Remembrance Day changed for me in 2003. That was the year I travelled to Belgium to run the ‘In Flanders Fields’ Marathon in Belgium as part of the Arthritis Society’s Joints in Motion program. Known as the Marathon for Peace, the marathon was the vision of Andre Mingneau, who founded the race not just to honour his own family’s involvement in two world wars, but to connect people from all over the world in the common goal of peaceful co-existence.
In the days preceding the marathon, we visited the Essex Farm Cemetery, made famous by John McCrae’s poem, where I asked why some headstones touched while others were evenly spaced. I learned the burial ground’s close proximity to the battlefield meant it was frequently bombarded and often, remains were unearthed timed and time again.
The jumble of limbs, impossible to separate, were reburied together, yet honoured by individual stones…
We toured German and Commonwealth grave sites and saw the ‘Brooding Soldier’, a memorial to the Canadians who withstood history’s first gas attacks. But it was surrounded by 11,953 pristine white tombstones in the Tyne Cot Cemetery that I was emotionally shattered by the magnitude of loss. Each stone represented a rich and vibrant past, loved ones left to mourn. As I ran my fingers along a long curving wall engraved with 34,870 names of the missing, I allowed tears to flow freely to honour the endless columns of those who died without ceremony or last goodbyes.
But it wasn’t until that evening, as 230 Canadians gathered under the Menin Gate to lay wreaths for our war veterans, that we experienced the dedication and commitment of the Flemish people to this ritual of remembrance and reverence. Every night, traffic is halted on this main thoroughfare while Fire Brigade volunteers play The Last Post. As the first strains of ‘O Canada’ began to lift upward, Belgian and Canadian stood side by side, wiping tears, sharing an instinctive bond created before most of us were even born. I noticed one elderly woman who came early, bringing a folding chair. She sat silent and alone beside one of the columns. I somehow sensed this was a nightly ritual for her.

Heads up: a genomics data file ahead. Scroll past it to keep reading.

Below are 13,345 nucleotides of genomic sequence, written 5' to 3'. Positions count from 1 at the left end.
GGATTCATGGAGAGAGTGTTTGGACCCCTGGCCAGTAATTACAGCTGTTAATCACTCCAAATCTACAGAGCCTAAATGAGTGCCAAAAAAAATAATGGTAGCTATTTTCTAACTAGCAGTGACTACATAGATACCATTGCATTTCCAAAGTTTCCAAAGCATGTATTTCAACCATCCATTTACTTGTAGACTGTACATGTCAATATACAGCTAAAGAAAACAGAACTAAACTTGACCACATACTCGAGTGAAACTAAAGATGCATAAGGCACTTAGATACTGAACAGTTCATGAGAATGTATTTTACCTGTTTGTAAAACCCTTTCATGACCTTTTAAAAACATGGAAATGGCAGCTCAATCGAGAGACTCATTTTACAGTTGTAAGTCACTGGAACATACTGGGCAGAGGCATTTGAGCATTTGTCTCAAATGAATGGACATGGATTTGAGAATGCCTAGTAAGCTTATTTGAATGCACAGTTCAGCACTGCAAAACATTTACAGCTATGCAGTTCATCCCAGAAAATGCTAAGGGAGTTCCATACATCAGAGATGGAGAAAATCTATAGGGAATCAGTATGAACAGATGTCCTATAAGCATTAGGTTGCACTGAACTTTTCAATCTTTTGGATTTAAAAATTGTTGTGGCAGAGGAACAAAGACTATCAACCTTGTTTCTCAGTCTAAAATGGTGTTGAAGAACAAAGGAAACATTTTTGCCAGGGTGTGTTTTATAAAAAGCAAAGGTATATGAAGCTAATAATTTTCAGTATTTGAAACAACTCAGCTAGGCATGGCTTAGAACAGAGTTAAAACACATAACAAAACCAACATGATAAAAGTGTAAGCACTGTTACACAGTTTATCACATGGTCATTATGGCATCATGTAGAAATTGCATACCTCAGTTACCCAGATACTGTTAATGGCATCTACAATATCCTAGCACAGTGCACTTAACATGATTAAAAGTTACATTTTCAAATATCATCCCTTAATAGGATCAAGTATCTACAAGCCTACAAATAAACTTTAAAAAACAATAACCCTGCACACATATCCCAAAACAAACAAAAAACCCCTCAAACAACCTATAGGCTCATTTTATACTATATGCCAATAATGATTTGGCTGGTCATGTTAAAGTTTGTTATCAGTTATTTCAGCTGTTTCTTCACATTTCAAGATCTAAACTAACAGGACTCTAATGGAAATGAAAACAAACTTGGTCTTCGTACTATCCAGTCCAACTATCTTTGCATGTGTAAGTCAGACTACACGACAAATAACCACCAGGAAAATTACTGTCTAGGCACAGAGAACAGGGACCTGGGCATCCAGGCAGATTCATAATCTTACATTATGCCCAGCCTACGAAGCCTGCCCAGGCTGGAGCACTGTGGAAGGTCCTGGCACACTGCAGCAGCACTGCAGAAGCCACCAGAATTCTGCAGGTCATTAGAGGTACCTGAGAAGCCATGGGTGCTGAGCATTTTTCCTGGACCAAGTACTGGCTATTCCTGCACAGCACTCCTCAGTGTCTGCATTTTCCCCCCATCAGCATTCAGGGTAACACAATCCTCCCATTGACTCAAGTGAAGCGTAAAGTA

Faced with this dedication to remembrance, how could I ever fail to observe another Remembrance Day?
Two days later, I ran the marathon proudly wearing my poppy and with Canadian flags and maple leafs stamped on my arms and legs. I handed out maple leaf pins and flags to the Belgian volunteers and families who lined the route cheering ‘Ka-na-da!’ as we passed. Skirting the fertile fields that still give up their dead, thoughts of the incredible courage and sacrifice of our soldiers kept my legs moving when they wanted to give out.
No doubt these boys spent many hours feeling inadequate or questioning their worth. But yet, their fight for the freedom of others continues to impact the lives of many every single day. I went to do my small part in the struggle against a disease that affects millions – and while my actions seemed insignificant in the whole picture, I realized when one stands with many, we can make a difference. Together, we can win our own individual wars.
A hundred metres from the finish line of my first ever marathon, I again passed through the Menin Gate. This time, I breathed a prayer of thankfulness for the thousands who lived and died for a cause and for the lessons they continue to teach.
A Remembrance Day as not passed since, that I do not relive the experience, the emotion and the gratitude I felt that day. And I wonder how I will ever give back what has been given me.
Read more about my marathon experience.